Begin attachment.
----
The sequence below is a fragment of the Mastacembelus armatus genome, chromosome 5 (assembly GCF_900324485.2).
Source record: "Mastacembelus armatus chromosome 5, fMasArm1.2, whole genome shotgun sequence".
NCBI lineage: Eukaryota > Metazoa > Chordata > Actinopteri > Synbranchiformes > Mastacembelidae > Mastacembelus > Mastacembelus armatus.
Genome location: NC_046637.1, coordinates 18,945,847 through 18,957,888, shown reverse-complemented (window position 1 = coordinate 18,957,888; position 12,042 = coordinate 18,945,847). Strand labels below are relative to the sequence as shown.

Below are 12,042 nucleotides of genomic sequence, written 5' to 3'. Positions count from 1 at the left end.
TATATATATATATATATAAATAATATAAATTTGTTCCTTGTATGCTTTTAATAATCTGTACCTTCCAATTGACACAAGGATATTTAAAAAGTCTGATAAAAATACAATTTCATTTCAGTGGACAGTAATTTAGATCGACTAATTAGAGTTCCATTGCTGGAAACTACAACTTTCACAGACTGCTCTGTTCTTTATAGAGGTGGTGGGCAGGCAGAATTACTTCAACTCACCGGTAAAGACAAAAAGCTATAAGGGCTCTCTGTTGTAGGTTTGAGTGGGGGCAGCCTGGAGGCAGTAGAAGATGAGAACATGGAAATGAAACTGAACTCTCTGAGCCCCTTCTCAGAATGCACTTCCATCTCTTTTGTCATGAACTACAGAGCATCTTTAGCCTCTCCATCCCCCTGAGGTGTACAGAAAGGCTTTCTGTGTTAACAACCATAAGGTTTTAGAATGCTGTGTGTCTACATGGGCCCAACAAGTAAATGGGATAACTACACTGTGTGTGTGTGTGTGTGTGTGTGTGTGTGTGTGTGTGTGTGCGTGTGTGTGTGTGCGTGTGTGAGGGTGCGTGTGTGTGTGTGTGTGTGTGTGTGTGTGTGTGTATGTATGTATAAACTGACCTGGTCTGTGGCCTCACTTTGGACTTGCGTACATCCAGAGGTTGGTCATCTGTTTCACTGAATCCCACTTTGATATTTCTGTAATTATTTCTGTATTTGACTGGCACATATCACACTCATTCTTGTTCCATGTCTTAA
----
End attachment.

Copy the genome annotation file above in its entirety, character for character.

The sequence below is a fragment of the Mastacembelus armatus genome, chromosome 5 (assembly GCF_900324485.2).
Source record: "Mastacembelus armatus chromosome 5, fMasArm1.2, whole genome shotgun sequence".
NCBI lineage: Eukaryota > Metazoa > Chordata > Actinopteri > Synbranchiformes > Mastacembelidae > Mastacembelus > Mastacembelus armatus.
Genome location: NC_046637.1, coordinates 18,945,847 through 18,957,888, shown reverse-complemented (window position 1 = coordinate 18,957,888; position 12,042 = coordinate 18,945,847). Strand labels below are relative to the sequence as shown.

Below are 12,042 nucleotides of genomic sequence, written 5' to 3'. Positions count from 1 at the left end.
TATATATATATATATATAAATAATATAAATTTGTTCCTTGTATGCTTTTAATAATCTGTACCTTCCAATTGACACAAGGATATTTAAAAAGTCTGATAAAAATACAATTTCATTTCAGTGGACAGTAATTTAGATCGACTAATTAGAGTTCCATTGCTGGAAACTACAACTTTCACAGACTGCTCTGTTCTTTATAGAGGTGGTGGGCAGGCAGAATTACTTCAACTCACCGGTAAAGACAAAAAGCTATAAGGGCTCTCTGTTGTAGGTTTGAGTGGGGGCAGCCTGGAGGCAGTAGAAGATGAGAACATGGAAATGAAACTGAACTCTCTGAGCCCCTTCTCAGAATGCACTTCCATCTCTTTTGTCATGAACTACAGAGCATCTTTAGCCTCTCCATCCCCCTGAGGTGTACAGAAAGGCTTTCTGTGTTAACAACCATAAGGTTTTAGAATGCTGTGTGTCTACATGGGCCCAACAAGTAAATGGGATAACTACACTGTGTGTGTGTGTGTGTGTGTGTGTGTGTGTGTGTGTGTGTGCGTGTGTGTGTGTGCGTGTGTGAGGGTGCGTGTGTGTGTGTGTGTGTGTGTGTGTGTGTGTGTATGTATGTATAAACTGACCTGGTCTGTGGCCTCACTTTGGACTTGCGTACATCCAGAGGTTGGTCATCTGTTTCACTGAATCCCACTTTGATATTTCTGTAATTATTTCTGTATTTGACTGGCACATATCACACTCATTCTTGTTCCATGTCTTAA